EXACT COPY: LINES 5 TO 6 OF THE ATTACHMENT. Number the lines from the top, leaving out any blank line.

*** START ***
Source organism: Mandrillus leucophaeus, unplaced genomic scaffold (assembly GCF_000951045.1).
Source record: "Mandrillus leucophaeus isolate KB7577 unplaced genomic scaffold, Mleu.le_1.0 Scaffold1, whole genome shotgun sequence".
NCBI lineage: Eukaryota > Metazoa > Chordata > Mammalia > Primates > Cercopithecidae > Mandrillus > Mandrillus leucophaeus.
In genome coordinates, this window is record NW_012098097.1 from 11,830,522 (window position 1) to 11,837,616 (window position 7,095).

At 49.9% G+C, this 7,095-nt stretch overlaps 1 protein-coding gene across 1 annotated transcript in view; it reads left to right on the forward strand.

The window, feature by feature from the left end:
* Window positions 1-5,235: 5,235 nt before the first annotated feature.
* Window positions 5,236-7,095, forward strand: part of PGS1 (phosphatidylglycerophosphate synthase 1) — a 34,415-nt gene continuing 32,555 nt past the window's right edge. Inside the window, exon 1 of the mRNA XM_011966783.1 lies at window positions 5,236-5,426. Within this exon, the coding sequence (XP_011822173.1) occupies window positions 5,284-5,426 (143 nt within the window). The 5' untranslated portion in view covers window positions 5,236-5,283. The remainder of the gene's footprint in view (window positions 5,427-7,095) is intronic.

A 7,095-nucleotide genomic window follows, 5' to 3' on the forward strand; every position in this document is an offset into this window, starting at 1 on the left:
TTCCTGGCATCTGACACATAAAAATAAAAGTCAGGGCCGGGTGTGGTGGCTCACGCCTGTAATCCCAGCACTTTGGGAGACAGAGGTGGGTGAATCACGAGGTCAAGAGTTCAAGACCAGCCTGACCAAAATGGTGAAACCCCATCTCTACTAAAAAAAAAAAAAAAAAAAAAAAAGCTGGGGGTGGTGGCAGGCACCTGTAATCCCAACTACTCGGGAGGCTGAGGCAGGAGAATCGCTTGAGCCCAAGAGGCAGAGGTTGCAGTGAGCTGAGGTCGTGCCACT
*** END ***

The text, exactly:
At 49.9% G+C, this 7,095-nt stretch overlaps 1 protein-coding gene across 1 annotated transcript in view; it reads left to right on the forward strand.

The window, feature by feature from the left end: